abstractNote = {A project team, led by GE Research, was tasked by the U.S Department of Energy (DOE) to study the value and role of pumped storage hydro (PSH) under high variable renewables. The study was majority funded by DOE’s Office of Energy Efficiency and Renewable Energy (EERE) through a program managed by EERE’s Water Power Technologies Office. The project team for the study consists of three organizations – GE Research, GE Energy Consulting, and GE Renewables. PSH is an ideal complement to clean energy, as it can accommodate the intermittency and seasonality of variable energy resources such as solar and wind power. New PSH plants in areas with recently increased wind and solar capacity are expected to improve grid reliability while reducing the need for new fossil-fueled generation. This project aims to overcome a range of market barriers for PSH by helping stakeholders understand the benefits of PSH that are not well understood or quantified, by demonstrating the capability of new variable speed PSH (VSPSH) technologies, and by helping developers improve PSH revenues with the development of a new PSH scheduling tool. The study is particularly intended for utilities, Public Utility Commissions (PUCs), developers and regional planner organizations, as it explores the values and impacts of PSH, specifically in high-renewable penetration systems: Develop a PSH scheduling tool to co-optimize energy and ancillary services, taking into account price elasticity in the power market. Analyze and quantify the potential value of PSH under different system conditions. Develop a set of VSPSH models for transmission planners to study the impact of PSH on the grid. Investigate the dynamic capability of VSPSH and assess its impact on grid frequency response and transient stability. Investigate the PSH contribution to resource adequacy. STUDY FINDINGS Built a detailed model of the WECC area of the USA, projected to 2028 with wind & solar providing 50% of annual energy. The intention of modeling a year so near in the future was to examine such an aggressive case and especially test sensitivities by changing different parameters. Reserve Adequacy: The contribution of different storage durations was examined through Capacity value; namely the ability to serve additional load with the same level of reliability. The capacity value of storage was studied for two sites in Arizona and California, for many sensitivities and weather years. In all cases, 4+ hours of storage typically lead to capacity values of 100% of nameplate capacity, whereas 2 hours of storage are mainly valuable for cases when solar power penetration is high. Solar penetration and storage penetration have the largest effect on storage capacity value. Prior to performing the work, the expectation was that 100% of capacity value would only come with longer durations: the explanation is that the solar-heavy WECC system already has relatively limited time-frames where loss of load expectation is high. Grid Resiliency: the impact of variable speed technology (power regulation when pumping) was assessed for a major power loss event (-2760MW). A simulated 2GW VSPSH plant in Arizona in pumping mode was, alone, able to improve the frequency nadir to 59.55Hz from 59.5Hz and allowed Arizona to meet its frequency response obligation requirements. Such services are nevertheless not monetized today. A novel PSH Scheduling tool was developed, incorporating for the first time the impact of variable height differences between reservoirs (‘head’) and variable speed machine behavior. This tool was combined with iterative production cost modeling to account for price elasticity, i.e. the fact that PSH units have a significant size compared to the fleet and that bidding in or out such units can modify the market price. An example would be that when electricity market prices are low, a PSH unit committed to absorb power (pump) could increase the market price. The variable speed version of this tool was incorporated into the analysis of the WECC 2028 model, to examine the introduction of two different pumped storage facilities (one a 2000 MW, 20000 MWh facility in Arizona known as ‘Big Chino’ and the other a 500MW, 4000MWh facility in California known as ‘San Vicente’). In the base case of 50% wind & solar and ‘low’ storage levels (4.6GW / 8100GWh pumped storage hydro, 1.8GW / 3000GWh battery storage), just these two plants, for the year of 2028 alone, were seen to have a positive impact. Total WECC production costs were reduced by 182 M $ and 62 M $ respectively. CO2 emissions were reduced by 1.8 and 0.5 million tons respectively. The curtailment of other renewables and the number of starts requested of the thermal fleet were also significantly reduced. The PSH plants were configured to maximize annual operating profit (at 194 M $ & 69 M $ respectively). Configuring them to reduce WECC production costs is expected to give lower production costs. The biggest single drivers of PSH profit are the level of penetration of renewables and the volume of storage, profit is essentially coming from the Energy market. There is no ancillary service market in Arizona. Other sensitivities (gas prices, high/low year for hydro) are within +/-10%, except for exceptionally low hydro years. We can note a wide dispersion according to the scenario/plant applied: from 49 M $ to 232 M $. 2028 Electricity prices: 50% Wind & Solar gives prices <10 $/MWh between 8am & 2pm in both AZ & CA (often <5 $ /MWh), with evening peaks typically 7 to 9 times higher. 30% Wind & Solar: reduced impact overall compared to the 50% version, though solar curtailment is still high at 10% 30% Wind & Solar: prices still <10/MWh between 9am & 2pm in CA, <30 $/MWh for AZ between 8am & 2pm: relatively more Renewables being removed from AZ in this variant. High storage option explored: +14GW, of which 70% PSH & 30% Batteries, with PSH assumed to have 10 hours storage and Batteries 4 hours i.e. 9.8GW / 98GWh of PSH and 4.2GW / 16.8 GWh of Batteries. As a reference point, the current entire US storage fleet has a power capacity of 23GW today. The high storage option was judged to reduce the base-line value of storage by an average of 25% on a $ /kW basis across the WECC. The decrease in value varies widely by region. With more storage, WECC production costs decreased by 167 M $ & 48 M $. Evening peak prices decrease while mid-day prices do not change significantly except for CA, where prices increase close to 10 $ /MWh. Of particular interest is that simulations showed that PSH is not competing versus batteries but mainly against itself; equally, the biggest impact on battery revenue is other batteries and not pumped storage. Thermal generation: Building the 2028 theoretical mix involves both retirements and capacity additions (6GW of gas was notably added to ensure reserve margins). Even in the high storage scenario gas was not fully displaced. Variable speed pumped storage units do not currently exist in the U.S., though they are operated elsewhere in the world. To better simulate the operation and benefits of VSPSH in Grid dynamic simulations, two new VSPSH models have been created and incorporated into the PSLF library.},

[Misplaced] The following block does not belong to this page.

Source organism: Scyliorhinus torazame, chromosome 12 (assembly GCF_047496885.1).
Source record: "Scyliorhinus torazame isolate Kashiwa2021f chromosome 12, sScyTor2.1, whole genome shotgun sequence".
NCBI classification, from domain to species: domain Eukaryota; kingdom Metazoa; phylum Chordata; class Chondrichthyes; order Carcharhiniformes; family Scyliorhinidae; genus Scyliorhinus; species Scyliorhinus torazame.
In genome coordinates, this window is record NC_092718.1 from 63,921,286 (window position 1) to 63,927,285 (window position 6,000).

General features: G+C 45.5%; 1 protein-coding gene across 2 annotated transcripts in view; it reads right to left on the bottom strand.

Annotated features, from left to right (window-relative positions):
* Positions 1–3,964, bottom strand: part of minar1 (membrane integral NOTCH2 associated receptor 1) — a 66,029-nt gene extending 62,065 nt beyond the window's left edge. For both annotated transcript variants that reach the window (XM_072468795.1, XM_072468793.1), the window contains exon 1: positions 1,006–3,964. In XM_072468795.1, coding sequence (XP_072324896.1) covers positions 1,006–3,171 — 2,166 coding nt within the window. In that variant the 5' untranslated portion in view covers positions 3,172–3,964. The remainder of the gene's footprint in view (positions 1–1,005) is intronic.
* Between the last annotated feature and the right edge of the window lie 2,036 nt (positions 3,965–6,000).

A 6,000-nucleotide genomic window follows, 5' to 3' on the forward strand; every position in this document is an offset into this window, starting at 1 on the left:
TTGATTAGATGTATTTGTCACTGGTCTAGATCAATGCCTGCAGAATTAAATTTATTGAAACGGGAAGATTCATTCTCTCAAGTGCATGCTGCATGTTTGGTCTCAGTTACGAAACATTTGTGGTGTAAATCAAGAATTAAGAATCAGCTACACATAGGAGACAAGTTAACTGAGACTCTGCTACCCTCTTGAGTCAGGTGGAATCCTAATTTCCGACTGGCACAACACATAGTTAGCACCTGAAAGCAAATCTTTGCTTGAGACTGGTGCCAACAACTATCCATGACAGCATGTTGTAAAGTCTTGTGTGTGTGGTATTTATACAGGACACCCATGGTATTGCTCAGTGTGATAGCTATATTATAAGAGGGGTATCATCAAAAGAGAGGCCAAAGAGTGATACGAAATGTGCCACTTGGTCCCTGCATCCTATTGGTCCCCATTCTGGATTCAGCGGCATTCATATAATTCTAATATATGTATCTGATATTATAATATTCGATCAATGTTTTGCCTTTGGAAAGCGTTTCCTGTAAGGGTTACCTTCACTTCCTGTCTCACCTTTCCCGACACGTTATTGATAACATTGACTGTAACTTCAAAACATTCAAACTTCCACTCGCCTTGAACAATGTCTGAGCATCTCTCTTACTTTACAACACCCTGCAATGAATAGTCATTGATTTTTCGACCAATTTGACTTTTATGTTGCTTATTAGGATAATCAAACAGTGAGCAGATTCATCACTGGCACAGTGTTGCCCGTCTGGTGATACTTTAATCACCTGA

doi = {10.2172/1824300},
url = {https://www.osti.gov/biblio/1824300}, journal = {},
number = ,
volume = ,
place = {United States},
year = {2021},
month = {3}
}